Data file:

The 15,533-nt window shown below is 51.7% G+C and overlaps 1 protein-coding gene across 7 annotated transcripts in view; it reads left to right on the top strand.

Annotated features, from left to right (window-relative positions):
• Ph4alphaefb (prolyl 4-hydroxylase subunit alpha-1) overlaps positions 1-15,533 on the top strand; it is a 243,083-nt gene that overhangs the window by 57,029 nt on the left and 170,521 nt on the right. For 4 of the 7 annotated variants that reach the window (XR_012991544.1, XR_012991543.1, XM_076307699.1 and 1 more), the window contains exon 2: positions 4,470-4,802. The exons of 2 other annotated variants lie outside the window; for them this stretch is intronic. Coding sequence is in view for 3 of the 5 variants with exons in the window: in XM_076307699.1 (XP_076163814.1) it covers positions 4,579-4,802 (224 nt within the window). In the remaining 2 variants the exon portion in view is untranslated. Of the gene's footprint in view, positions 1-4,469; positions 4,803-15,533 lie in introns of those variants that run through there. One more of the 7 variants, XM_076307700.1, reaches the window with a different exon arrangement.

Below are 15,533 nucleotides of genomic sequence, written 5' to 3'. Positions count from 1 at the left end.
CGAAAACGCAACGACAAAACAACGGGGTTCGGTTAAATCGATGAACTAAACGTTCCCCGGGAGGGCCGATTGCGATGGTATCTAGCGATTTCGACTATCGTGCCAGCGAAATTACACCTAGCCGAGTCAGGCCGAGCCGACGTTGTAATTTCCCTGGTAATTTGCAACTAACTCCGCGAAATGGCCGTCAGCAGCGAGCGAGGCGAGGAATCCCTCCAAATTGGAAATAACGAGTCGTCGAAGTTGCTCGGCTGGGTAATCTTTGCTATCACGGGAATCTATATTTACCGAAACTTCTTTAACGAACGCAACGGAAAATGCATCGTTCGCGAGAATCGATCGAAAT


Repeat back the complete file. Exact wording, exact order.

The 15,533-nt window shown below is 51.7% G+C and overlaps 1 protein-coding gene across 7 annotated transcripts in view; it reads left to right on the top strand.

Annotated features, from left to right (window-relative positions):
• Ph4alphaefb (prolyl 4-hydroxylase subunit alpha-1) overlaps positions 1-15,533 on the top strand; it is a 243,083-nt gene that overhangs the window by 57,029 nt on the left and 170,521 nt on the right. For 4 of the 7 annotated variants that reach the window (XR_012991544.1, XR_012991543.1, XM_076307699.1 and 1 more), the window contains exon 2: positions 4,470-4,802. The exons of 2 other annotated variants lie outside the window; for them this stretch is intronic. Coding sequence is in view for 3 of the 5 variants with exons in the window: in XM_076307699.1 (XP_076163814.1) it covers positions 4,579-4,802 (224 nt within the window). In the remaining 2 variants the exon portion in view is untranslated. Of the gene's footprint in view, positions 1-4,469; positions 4,803-15,533 lie in introns of those variants that run through there. One more of the 7 variants, XM_076307700.1, reaches the window with a different exon arrangement.

Below are 15,533 nucleotides of genomic sequence, written 5' to 3'. Positions count from 1 at the left end.
CGAAAACGCAACGACAAAACAACGGGGTTCGGTTAAATCGATGAACTAAACGTTCCCCGGGAGGGCCGATTGCGATGGTATCTAGCGATTTCGACTATCGTGCCAGCGAAATTACACCTAGCCGAGTCAGGCCGAGCCGACGTTGTAATTTCCCTGGTAATTTGCAACTAACTCCGCGAAATGGCCGTCAGCAGCGAGCGAGGCGAGGAATCCCTCCAAATTGGAAATAACGAGTCGTCGAAGTTGCTCGGCTGGGTAATCTTTGCTATCACGGGAATCTATATTTACCGAAACTTCTTTAACGAACGCAACGGAAAATGCATCGTTCGCGAGAATCGATCGAAAT